The Great Gift Exchange

TV review by
Joyce Slaton, Common Sense Media
The Great Gift Exchange TV Poster Image
Thoughtful series about giving is cheerful and relaxing.

Parents say

No reviews yetAdd your rating

Kids say

age 2+
Based on 1 review

Did we miss something on diversity?

Research shows a connection between kids' healthy self-esteem and positive portrayals in media. That's why we've added a new "Diverse Representations" section to our reviews that will be rolling out on an ongoing basis. You can help us help kids by suggesting a diversity update.

A lot or a little?

The parents' guide to what's in this TV show.

Positive Messages

The value of giving is highlighted, with some surprisingly deep thought around the concept of putting care and emotion into both gifts and the wrappings they come in. 

Positive Role Models

This series musters a diverse group of creators in terms of age, race, sexual identity, physical ability, gender, and what type of content they create. The representation is touching, particularly when creators are encouraged to look towards their own identity to guide them in what they give and how it's presented. 

Violence & Scariness
Sexy Stuff

Banter very occasionally strays into PG areas, like when one guest makes a joke about a strip club when shown a wrap that uses dollar bills.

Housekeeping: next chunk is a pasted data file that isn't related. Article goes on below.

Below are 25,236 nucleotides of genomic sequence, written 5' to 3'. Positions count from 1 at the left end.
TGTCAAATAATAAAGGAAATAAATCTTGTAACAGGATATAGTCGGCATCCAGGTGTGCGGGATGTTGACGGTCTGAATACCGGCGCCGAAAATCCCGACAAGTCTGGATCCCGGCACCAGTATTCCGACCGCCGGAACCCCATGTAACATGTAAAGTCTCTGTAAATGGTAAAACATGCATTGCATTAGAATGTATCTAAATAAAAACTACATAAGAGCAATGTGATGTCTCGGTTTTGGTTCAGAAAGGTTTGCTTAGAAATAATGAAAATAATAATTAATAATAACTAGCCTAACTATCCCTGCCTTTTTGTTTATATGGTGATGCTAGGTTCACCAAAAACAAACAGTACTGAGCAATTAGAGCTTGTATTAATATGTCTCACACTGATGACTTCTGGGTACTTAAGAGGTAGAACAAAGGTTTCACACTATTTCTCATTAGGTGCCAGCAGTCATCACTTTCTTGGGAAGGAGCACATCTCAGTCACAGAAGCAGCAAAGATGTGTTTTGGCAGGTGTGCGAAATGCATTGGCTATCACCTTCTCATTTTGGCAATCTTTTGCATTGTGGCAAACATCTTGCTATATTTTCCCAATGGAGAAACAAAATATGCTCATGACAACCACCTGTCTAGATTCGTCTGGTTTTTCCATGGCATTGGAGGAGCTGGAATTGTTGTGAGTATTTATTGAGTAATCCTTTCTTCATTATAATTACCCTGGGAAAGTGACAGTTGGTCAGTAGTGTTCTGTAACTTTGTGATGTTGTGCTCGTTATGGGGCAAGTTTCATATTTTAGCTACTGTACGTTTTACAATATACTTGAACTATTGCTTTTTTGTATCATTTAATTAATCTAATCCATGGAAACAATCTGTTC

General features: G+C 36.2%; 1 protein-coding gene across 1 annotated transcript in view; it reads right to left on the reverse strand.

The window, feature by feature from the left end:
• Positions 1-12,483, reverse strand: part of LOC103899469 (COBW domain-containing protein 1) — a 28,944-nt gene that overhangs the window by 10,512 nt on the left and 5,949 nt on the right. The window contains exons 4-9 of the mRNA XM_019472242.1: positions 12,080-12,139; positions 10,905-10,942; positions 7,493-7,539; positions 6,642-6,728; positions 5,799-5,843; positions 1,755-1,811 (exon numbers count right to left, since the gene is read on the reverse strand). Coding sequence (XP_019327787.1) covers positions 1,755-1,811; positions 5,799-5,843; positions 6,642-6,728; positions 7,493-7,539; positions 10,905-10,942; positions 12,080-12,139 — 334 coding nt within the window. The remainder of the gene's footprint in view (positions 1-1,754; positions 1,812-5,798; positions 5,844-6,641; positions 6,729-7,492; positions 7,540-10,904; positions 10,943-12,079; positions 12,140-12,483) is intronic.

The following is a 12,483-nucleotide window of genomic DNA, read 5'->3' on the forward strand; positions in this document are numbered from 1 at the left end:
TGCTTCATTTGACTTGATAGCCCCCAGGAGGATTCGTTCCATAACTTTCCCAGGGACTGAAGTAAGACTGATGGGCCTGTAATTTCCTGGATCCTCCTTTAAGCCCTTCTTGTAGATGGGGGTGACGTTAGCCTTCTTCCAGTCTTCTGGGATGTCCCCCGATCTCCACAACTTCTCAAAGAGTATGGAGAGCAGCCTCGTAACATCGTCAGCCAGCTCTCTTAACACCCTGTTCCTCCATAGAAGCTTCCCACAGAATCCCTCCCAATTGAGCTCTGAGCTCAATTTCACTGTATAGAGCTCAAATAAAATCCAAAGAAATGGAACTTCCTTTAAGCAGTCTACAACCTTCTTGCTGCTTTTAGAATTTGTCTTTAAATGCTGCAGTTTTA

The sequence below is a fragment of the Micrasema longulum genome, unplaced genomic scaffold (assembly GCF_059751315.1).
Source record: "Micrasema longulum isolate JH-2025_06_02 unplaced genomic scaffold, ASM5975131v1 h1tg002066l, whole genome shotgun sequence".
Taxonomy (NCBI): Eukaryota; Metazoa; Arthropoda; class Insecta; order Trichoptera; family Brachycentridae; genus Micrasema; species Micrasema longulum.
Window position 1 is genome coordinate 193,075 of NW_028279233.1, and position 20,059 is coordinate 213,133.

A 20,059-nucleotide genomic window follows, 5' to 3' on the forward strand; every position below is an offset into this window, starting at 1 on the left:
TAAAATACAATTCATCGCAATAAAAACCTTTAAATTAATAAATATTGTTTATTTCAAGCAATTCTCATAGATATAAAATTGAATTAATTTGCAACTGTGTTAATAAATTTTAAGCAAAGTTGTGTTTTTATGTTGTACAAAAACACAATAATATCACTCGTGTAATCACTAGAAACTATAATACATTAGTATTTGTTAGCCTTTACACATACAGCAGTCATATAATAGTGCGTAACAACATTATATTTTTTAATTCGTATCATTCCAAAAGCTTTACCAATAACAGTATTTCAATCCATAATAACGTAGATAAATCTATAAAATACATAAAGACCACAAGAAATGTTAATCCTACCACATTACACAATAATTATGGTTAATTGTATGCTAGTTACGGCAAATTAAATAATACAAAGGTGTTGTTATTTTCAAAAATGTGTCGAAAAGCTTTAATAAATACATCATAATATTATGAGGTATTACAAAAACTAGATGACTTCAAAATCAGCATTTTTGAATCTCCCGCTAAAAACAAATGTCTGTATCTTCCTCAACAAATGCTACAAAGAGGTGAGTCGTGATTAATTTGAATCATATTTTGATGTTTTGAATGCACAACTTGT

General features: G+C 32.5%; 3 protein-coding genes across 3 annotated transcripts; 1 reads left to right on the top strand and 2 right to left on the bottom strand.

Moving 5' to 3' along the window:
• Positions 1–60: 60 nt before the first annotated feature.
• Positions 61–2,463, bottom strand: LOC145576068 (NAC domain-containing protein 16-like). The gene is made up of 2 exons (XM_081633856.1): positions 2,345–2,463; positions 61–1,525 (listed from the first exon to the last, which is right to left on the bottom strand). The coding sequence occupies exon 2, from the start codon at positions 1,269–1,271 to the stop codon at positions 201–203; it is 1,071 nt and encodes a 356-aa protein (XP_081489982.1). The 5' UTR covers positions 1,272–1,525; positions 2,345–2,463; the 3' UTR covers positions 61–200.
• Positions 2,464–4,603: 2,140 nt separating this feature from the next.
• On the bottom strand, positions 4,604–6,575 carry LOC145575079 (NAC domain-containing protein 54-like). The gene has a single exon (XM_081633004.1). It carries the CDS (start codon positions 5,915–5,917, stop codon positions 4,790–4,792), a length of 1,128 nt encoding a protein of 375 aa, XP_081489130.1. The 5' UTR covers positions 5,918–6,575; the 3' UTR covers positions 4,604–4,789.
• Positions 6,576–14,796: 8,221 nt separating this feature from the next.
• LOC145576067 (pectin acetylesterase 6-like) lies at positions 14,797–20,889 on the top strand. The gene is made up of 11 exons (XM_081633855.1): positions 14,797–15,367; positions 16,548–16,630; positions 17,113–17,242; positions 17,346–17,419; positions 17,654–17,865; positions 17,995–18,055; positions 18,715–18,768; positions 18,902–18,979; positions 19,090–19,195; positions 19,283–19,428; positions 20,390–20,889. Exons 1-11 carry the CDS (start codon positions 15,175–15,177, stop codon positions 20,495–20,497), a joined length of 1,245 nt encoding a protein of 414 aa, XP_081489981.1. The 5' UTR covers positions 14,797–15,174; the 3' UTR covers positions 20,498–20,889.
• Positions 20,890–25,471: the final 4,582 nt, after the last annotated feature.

Specific products are mentioned, like a cookbook written by a particular author. Viewers are encouraged to like videos and to subscribe to featured creators' streams. 

Drinking, Drugs & Smoking

What parents need to know

Parents need to know that The Great Gift Exchange is a series that connects YouTube content creators in a Secret Santa-like chain of giving, with instructional segments that show creators and viewers how to make unique and meaningful gift wrappings. The series is cheerful and upbeat; creators and host Alton DuLaney put notable thought into choosing presents and then presenting them in ways that resonate both with their own background and interests as well as those as the recipient. YouTube creators are a diverse lot in terms of race, ethnicity, physical ability, gender, age, and their areas of content; participants are encouraged to inject their own unique points of view into the giving process. There's almost no mature content (save for one brief joke about a strip club and dollar bills), so this show is ideal whole-family viewing. 

User Reviews

  • Parents say
  • Kids say

There aren't any reviews yet. Be the first to review this title.

Teen, 13 years old Written byHarshi February 27, 2021

Most kids won't get the strip club joke.

I think that if most kids don't notice the strip club joke it's fine. Would you tell you 7y old that they are to "young" or "immature... Continue reading

What's the story?